Once you’re in the data model, go to the ‘Design’ tab and select ‘Create Relationship’. A menu, similar to the Merge menu in PowerQuery should pop up asking you to select the tables between which you want to create a relationship. Select the Employee List table and then highlight the only column in that table. Below, select the Gross Salary File and then highlight the employee second name column. Click ok and then create the same relationship between the Employee list table and the Payroll File.  What we’ve done here is connected both ‘fact’ tables (the gross salary and payroll tables) to the ‘dimenson’ table using a ‘key’, a piece of information common in both datasets.

b) Go back to the Home tab and select PivotTable on the ribbon.

c) In standard Excel in the field list of the PivotTable, you’ll now see all three tables.

d) Drag the Employee Listing column from the Employee Listing query into the rows pane.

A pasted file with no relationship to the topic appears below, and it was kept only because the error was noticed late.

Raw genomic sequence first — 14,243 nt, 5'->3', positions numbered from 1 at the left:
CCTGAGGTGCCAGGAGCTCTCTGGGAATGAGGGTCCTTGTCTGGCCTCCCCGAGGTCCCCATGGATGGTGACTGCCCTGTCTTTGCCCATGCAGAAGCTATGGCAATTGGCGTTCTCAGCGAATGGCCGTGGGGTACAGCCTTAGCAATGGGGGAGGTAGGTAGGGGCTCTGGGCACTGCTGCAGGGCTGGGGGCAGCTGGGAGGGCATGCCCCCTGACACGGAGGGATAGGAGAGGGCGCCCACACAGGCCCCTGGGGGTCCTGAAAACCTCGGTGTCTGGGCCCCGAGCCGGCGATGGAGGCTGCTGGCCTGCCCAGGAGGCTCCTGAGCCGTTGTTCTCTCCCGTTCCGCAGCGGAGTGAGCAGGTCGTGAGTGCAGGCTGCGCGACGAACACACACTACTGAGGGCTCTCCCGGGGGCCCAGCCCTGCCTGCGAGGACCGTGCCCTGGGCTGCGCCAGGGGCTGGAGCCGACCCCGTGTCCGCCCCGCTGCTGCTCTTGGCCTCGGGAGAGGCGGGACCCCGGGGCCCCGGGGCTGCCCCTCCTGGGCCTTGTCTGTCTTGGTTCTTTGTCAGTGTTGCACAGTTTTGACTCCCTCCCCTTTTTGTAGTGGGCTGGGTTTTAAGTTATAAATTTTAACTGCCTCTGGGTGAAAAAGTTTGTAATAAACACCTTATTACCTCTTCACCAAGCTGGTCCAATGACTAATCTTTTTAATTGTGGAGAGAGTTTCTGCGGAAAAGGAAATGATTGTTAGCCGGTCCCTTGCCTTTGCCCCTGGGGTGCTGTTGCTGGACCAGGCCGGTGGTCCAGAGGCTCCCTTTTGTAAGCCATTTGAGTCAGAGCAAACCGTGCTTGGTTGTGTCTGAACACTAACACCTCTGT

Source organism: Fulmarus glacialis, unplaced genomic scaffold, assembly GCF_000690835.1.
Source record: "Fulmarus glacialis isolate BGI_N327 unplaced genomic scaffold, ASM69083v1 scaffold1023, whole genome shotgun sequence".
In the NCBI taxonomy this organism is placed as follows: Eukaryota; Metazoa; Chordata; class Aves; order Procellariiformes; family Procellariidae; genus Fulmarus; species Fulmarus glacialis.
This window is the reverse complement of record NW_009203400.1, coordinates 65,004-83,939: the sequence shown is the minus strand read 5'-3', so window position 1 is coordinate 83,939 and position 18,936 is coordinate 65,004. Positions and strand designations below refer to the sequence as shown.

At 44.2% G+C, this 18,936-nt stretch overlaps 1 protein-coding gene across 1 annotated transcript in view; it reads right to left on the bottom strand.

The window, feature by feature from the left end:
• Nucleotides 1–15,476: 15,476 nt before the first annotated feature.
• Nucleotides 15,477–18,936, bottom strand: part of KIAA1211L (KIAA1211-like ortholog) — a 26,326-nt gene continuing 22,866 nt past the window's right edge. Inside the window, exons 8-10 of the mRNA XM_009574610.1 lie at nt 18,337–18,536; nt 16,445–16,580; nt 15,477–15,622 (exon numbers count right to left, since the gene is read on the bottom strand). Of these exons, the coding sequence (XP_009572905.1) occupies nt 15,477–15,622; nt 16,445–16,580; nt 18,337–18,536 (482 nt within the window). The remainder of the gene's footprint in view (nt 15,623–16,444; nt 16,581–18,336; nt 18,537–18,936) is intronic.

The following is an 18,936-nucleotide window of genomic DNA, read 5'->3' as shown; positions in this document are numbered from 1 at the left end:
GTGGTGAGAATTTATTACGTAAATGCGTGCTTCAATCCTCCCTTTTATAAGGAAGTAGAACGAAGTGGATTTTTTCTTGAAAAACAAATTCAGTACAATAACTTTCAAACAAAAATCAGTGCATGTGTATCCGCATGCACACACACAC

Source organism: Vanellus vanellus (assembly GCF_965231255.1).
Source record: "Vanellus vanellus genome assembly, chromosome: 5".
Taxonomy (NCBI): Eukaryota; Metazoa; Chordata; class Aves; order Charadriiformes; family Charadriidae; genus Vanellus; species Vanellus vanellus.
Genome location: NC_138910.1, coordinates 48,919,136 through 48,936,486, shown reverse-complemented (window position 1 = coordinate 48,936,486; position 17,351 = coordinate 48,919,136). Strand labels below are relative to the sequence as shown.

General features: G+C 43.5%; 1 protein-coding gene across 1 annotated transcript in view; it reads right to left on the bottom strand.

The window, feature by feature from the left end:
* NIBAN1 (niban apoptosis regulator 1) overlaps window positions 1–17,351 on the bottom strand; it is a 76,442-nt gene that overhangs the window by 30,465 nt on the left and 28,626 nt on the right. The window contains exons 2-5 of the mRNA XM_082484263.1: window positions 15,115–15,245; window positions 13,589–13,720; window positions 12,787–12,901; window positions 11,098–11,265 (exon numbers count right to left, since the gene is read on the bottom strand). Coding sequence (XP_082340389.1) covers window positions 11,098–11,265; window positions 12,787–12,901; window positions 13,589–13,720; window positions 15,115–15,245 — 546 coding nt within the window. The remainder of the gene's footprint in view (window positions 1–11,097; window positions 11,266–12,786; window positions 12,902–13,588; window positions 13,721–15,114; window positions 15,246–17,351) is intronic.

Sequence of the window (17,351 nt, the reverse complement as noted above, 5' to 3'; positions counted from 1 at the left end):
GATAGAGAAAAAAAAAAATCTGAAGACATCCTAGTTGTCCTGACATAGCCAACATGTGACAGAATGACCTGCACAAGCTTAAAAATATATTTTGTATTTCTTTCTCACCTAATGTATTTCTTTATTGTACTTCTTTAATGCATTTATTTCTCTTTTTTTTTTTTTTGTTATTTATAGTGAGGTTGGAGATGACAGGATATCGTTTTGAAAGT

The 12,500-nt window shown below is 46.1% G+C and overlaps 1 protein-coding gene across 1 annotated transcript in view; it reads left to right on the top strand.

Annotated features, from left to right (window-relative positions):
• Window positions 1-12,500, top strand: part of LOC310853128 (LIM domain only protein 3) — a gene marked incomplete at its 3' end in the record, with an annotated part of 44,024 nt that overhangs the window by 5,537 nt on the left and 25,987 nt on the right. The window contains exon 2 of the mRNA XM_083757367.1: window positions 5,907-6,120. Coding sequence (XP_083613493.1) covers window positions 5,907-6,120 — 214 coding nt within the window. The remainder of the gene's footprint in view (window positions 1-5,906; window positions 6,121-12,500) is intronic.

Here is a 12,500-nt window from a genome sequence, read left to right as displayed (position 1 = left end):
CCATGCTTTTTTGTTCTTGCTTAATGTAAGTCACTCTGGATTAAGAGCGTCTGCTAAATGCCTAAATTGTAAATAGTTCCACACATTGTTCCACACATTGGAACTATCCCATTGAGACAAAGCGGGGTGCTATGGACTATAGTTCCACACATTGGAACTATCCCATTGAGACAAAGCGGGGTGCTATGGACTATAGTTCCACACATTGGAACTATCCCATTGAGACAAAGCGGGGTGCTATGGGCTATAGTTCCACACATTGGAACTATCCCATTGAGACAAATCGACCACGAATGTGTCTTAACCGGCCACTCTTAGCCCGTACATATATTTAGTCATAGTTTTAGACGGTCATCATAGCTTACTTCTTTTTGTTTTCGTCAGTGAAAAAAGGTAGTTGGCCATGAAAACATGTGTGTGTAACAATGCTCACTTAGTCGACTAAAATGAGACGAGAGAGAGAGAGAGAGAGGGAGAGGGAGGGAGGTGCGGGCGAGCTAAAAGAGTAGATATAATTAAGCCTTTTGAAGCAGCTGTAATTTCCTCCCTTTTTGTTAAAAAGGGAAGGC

e) You now need to create three calculations. One calculating the total gross salary, the next calculating the total payroll and the third calculating the difference between the two.

To do this, in the field list right click on the Gross Salary query header and select Add Measure. In the Measure Name box, type ‘ Total Gross Salary’ and then in the Formula box, type ‘=sum(‘. This should bring up intellisense and you can select the column from the Gross Salary Query that you want to sum which should be [Gross Salary GBP]. Close the brackets and click ok.

Create the same measure in the Payroll table, calling the measure something like [Total Payroll GBP] but summing the Payroll Value GBP column.

Finally create a measure calculating the difference between the two. Create the measure by right clicking on the Employee Listing Header in the Field List and call the measure ‘Variance’. In the formula box type an = and then open a square bracket “[“. This will bring up the measures that you have just created and you can select each, putting a subtract operator inbetween (-). Click Ok.

f) You can then drag the three new measures into the values pane of the field list.